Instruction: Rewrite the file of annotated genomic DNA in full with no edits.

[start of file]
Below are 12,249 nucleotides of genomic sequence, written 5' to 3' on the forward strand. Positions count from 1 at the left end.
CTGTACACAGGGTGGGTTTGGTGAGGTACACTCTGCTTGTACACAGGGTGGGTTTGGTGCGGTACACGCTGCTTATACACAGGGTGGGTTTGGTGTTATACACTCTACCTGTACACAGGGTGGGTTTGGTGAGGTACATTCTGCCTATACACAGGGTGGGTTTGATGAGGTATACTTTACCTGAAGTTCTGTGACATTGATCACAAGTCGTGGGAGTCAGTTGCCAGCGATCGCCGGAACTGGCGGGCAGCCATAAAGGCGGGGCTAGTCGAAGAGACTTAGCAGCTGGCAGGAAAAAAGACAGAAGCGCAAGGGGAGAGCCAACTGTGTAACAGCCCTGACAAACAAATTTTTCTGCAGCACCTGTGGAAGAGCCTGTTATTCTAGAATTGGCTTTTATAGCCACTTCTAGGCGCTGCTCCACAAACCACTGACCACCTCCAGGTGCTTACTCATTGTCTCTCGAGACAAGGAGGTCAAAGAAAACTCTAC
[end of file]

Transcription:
Below are 12,249 nucleotides of genomic sequence, written 5' to 3' on the forward strand. Positions count from 1 at the left end.
CTGTACACAGGGTGGGTTTGGTGAGGTACACTCTGCTTGTACACAGGGTGGGTTTGGTGCGGTACACGCTGCTTATACACAGGGTGGGTTTGGTGTTATACACTCTACCTGTACACAGGGTGGGTTTGGTGAGGTACATTCTGCCTATACACAGGGTGGGTTTGATGAGGTATACTTTACCTGAAGTTCTGTGACATTGATCACAAGTCGTGGGAGTCAGTTGCCAGCGATCGCCGGAACTGGCGGGCAGCCATAAAGGCGGGGCTAGTCGAAGAGACTTAGCAGCTGGCAGGAAAAAAGACAGAAGCGCAAGGGGAGAGCCAACTGTGTAACAGCCCTGACAAACAAATTTTTCTGCAGCACCTGTGGAAGAGCCTGTTATTCTAGAATTGGCTTTTATAGCCACTTCTAGGCGCTGCTCCACAAACCACTGACCACCTCCAGGTGCTTACTCATTGTCTCTCGAGACAAGGAGGTCAAAGAAAACTCTAC